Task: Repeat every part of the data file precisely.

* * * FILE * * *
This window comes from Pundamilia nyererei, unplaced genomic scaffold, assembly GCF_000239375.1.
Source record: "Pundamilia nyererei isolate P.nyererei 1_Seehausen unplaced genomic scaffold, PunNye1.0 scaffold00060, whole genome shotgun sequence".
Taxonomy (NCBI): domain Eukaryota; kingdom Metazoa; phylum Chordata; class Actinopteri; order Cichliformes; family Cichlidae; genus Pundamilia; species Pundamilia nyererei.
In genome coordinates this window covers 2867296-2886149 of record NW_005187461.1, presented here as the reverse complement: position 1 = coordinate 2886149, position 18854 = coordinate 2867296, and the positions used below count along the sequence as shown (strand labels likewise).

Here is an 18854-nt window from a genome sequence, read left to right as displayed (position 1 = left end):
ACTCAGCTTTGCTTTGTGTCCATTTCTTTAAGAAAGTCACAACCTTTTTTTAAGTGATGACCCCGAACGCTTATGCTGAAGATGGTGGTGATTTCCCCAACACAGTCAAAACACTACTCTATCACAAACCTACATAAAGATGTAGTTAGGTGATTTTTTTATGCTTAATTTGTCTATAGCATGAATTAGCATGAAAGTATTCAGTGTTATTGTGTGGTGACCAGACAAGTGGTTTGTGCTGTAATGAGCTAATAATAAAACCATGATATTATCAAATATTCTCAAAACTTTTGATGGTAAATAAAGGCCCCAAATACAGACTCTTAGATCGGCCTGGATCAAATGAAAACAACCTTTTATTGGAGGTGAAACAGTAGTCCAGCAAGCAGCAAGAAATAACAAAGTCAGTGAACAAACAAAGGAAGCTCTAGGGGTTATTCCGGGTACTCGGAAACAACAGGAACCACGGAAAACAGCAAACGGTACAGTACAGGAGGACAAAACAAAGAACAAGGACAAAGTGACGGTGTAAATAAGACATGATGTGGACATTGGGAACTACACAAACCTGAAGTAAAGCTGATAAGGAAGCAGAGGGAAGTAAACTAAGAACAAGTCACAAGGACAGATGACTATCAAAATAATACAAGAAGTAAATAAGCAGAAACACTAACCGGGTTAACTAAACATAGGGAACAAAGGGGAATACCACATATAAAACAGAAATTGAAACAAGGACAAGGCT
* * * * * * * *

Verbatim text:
This window comes from Pundamilia nyererei, unplaced genomic scaffold, assembly GCF_000239375.1.
Source record: "Pundamilia nyererei isolate P.nyererei 1_Seehausen unplaced genomic scaffold, PunNye1.0 scaffold00060, whole genome shotgun sequence".
Taxonomy (NCBI): domain Eukaryota; kingdom Metazoa; phylum Chordata; class Actinopteri; order Cichliformes; family Cichlidae; genus Pundamilia; species Pundamilia nyererei.
In genome coordinates this window covers 2867296-2886149 of record NW_005187461.1, presented here as the reverse complement: position 1 = coordinate 2886149, position 18854 = coordinate 2867296, and the positions used below count along the sequence as shown (strand labels likewise).

Here is an 18854-nt window from a genome sequence, read left to right as displayed (position 1 = left end):
ACTCAGCTTTGCTTTGTGTCCATTTCTTTAAGAAAGTCACAACCTTTTTTTAAGTGATGACCCCGAACGCTTATGCTGAAGATGGTGGTGATTTCCCCAACACAGTCAAAACACTACTCTATCACAAACCTACATAAAGATGTAGTTAGGTGATTTTTTTATGCTTAATTTGTCTATAGCATGAATTAGCATGAAAGTATTCAGTGTTATTGTGTGGTGACCAGACAAGTGGTTTGTGCTGTAATGAGCTAATAATAAAACCATGATATTATCAAATATTCTCAAAACTTTTGATGGTAAATAAAGGCCCCAAATACAGACTCTTAGATCGGCCTGGATCAAATGAAAACAACCTTTTATTGGAGGTGAAACAGTAGTCCAGCAAGCAGCAAGAAATAACAAAGTCAGTGAACAAACAAAGGAAGCTCTAGGGGTTATTCCGGGTACTCGGAAACAACAGGAACCACGGAAAACAGCAAACGGTACAGTACAGGAGGACAAAACAAAGAACAAGGACAAAGTGACGGTGTAAATAAGACATGATGTGGACATTGGGAACTACACAAACCTGAAGTAAAGCTGATAAGGAAGCAGAGGGAAGTAAACTAAGAACAAGTCACAAGGACAGATGACTATCAAAATAATACAAGAAGTAAATAAGCAGAAACACTAACCGGGTTAACTAAACATAGGGAACAAAGGGGAATACCACATATAAAACAGAAATTGAAACAAGGACAAGGCT